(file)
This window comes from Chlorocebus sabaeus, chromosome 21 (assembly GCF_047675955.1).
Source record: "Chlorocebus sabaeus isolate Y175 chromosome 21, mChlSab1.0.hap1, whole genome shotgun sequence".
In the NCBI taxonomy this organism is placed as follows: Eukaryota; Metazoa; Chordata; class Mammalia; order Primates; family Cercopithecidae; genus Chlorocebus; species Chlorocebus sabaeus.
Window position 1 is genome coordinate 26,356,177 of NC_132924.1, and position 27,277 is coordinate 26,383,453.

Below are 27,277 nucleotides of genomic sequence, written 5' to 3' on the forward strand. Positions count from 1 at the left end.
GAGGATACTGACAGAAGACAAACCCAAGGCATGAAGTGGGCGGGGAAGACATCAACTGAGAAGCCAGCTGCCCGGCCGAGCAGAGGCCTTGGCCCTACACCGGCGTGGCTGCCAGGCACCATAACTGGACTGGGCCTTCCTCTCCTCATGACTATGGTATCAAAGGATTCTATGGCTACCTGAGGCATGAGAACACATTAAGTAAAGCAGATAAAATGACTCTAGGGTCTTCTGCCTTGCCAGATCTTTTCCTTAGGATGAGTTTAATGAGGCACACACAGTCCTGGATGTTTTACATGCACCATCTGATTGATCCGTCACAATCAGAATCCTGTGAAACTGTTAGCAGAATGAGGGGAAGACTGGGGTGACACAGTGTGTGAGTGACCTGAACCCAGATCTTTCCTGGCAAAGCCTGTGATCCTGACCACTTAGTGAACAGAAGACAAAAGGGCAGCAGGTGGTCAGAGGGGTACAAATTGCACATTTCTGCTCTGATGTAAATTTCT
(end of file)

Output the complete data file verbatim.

This window comes from Chlorocebus sabaeus, chromosome 21 (assembly GCF_047675955.1).
Source record: "Chlorocebus sabaeus isolate Y175 chromosome 21, mChlSab1.0.hap1, whole genome shotgun sequence".
In the NCBI taxonomy this organism is placed as follows: Eukaryota; Metazoa; Chordata; class Mammalia; order Primates; family Cercopithecidae; genus Chlorocebus; species Chlorocebus sabaeus.
Window position 1 is genome coordinate 26,356,177 of NC_132924.1, and position 27,277 is coordinate 26,383,453.

Below are 27,277 nucleotides of genomic sequence, written 5' to 3' on the forward strand. Positions count from 1 at the left end.
GAGGATACTGACAGAAGACAAACCCAAGGCATGAAGTGGGCGGGGAAGACATCAACTGAGAAGCCAGCTGCCCGGCCGAGCAGAGGCCTTGGCCCTACACCGGCGTGGCTGCCAGGCACCATAACTGGACTGGGCCTTCCTCTCCTCATGACTATGGTATCAAAGGATTCTATGGCTACCTGAGGCATGAGAACACATTAAGTAAAGCAGATAAAATGACTCTAGGGTCTTCTGCCTTGCCAGATCTTTTCCTTAGGATGAGTTTAATGAGGCACACACAGTCCTGGATGTTTTACATGCACCATCTGATTGATCCGTCACAATCAGAATCCTGTGAAACTGTTAGCAGAATGAGGGGAAGACTGGGGTGACACAGTGTGTGAGTGACCTGAACCCAGATCTTTCCTGGCAAAGCCTGTGATCCTGACCACTTAGTGAACAGAAGACAAAAGGGCAGCAGGTGGTCAGAGGGGTACAAATTGCACATTTCTGCTCTGATGTAAATTTCT